Mayor Adams: It is really alarming, and it should be concerning to all New Yorkers. We spent thus far $1.2 billion from July ’22 to May ’23. This could potentially be over $4.3, if not higher, billions of dollars that we are going to spend dealing with the migrant asylum seeker crisis. We’re not receiving the financial support, I believe, on the federal level, and really it comes down to one thing, the right to work. When I speak to migrants and asylum-seekers, they say the same thing. They don’t want anything free from our city, housing, clothing or food. They want to work, and we should allow them to do so. I think nothing is more anti-American Dream than not having the right to be employed. And this is just wrong for New Yorkers, and if we don’t get the federal help that we deserve and need, it’s going to impact every area and delivery of services in our city.

Richard: One more question on the housing issue, to give you a chance to address something that’s been in the news in the last day. Things got pretty heated during a town hall in Washington Heights, where housing came up and you had likened a woman who was criticizing you to acting like a plantation owner. Now, some say you went too far, so what do you say?

Mayor Adams: Well, some could say that, and her behavior was acting in a disrespectful way. And I’m just seeing this disrespect that we are displaying not only locally, but nationally, disrespected police officers, disrespected religious groups when they are in our city, disrespect to everyday people who deliver services. And it needs to stop. I came from a family that my mom made it clear, never allow someone to be disrespectful to you. That woman disrupted a meeting where all the participants were acting respectfully and cordially to get their issues heard. She disrupted that, and then she was degrading on how she communicated with me. I’m not going to allow civil service to be disrespected, and I’m not going to be disrespected as the mayor of this city. I’m a representative of this city, and we need to start having a better dialogue on how we communicate with each other, both locally and nationally on how we communicate.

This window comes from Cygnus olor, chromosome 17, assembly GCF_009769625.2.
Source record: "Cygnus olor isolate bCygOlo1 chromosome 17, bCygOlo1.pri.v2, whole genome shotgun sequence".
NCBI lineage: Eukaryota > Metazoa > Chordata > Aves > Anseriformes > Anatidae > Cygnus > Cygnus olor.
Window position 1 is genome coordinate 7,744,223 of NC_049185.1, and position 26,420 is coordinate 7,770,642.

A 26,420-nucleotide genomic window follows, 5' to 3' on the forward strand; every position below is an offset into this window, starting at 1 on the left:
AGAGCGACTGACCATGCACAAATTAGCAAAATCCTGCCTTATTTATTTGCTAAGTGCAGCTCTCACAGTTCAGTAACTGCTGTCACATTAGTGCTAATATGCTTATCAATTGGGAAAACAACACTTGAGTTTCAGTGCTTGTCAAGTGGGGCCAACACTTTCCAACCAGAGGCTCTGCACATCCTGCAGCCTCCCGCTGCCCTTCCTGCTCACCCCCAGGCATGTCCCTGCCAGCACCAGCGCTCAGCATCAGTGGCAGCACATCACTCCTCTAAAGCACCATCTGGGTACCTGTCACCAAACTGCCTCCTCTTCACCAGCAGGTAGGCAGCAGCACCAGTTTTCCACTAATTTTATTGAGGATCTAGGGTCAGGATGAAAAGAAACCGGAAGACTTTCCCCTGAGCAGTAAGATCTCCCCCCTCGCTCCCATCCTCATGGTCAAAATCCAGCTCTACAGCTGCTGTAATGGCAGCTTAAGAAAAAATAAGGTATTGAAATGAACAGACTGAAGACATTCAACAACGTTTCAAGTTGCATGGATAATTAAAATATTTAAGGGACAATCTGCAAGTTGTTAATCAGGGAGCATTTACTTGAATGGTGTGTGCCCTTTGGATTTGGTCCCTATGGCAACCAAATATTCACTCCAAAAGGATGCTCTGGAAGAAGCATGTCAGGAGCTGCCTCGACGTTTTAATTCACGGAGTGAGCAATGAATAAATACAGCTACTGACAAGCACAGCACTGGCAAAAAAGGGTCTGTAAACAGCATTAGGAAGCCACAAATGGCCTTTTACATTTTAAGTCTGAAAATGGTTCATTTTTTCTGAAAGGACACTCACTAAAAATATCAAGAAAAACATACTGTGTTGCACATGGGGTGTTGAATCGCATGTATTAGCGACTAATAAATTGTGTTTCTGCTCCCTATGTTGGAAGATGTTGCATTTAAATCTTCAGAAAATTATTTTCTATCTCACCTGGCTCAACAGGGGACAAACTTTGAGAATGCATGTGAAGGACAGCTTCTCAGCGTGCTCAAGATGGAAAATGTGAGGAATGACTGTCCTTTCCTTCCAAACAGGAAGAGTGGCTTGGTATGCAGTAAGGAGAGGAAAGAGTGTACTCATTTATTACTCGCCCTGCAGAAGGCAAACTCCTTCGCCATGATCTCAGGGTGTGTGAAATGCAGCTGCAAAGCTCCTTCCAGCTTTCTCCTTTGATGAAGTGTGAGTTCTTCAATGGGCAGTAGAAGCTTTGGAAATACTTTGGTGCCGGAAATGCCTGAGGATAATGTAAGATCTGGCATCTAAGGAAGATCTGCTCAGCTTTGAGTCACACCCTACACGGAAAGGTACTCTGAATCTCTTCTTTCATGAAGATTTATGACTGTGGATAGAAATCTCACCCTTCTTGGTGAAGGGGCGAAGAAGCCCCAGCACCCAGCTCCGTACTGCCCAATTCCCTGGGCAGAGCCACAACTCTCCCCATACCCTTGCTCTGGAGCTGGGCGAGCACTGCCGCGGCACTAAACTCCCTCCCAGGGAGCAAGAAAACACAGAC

Richard: All right. Shifting gears, today is Commissioner Keechant Sewell’s final day as police commissioner of the City of New York. So who is the commissioner as of tomorrow? Have you made a decision on a replacement, and would you like to break that news right now on 1010 WINS?

Mayor Adams: Well, I still have a commissioner. She’s in place. She’s doing a promotional ceremony today, and I commend her for her service. She inherited a city that violence was trending in the wrong direction, gun violence. We saw homicides, major crime categories, all moving in the wrong direction, and she turned that around. Double-digit decrease in homicide. Double-digit decrease in shootings. Our major crime categories are moving in the right direction. Transit ridership is increased due to her subway safety plan. And I want to thank her for sending a message. One, that she was a real crime fighter. Two, to women across the entire country they know now they can run major law enforcement agencies. We will make an announcement. There’s a natural process in place that the first deputy commissioner falls in line until we make a permanent announcement on who the commissioner is going to be, and we’re going to find a suitable replacement to the continued success that Commissioner Sewell put in place.

Richard: All right, Mayor Adams. Thank you so much. Have a great holiday weekend.

Mayor Adams: You do the same. Be safe. Take care.

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WINS (1010 kHz) is a commercial AM radio station licensed to New York, New York, owned by Audacy, Inc.  WINS is the oldest continuously operating all-news station in the United States, having adopted the format on April 19, 1965, under former owner Westinghouse Broadcasting, and is one of two all-news stations in the New York City market owned by Audacy, with WCBS (880 AM) being the other. The station’s nighttime signal, via ionosphere skywave propagation, reaches much of the eastern half of North America.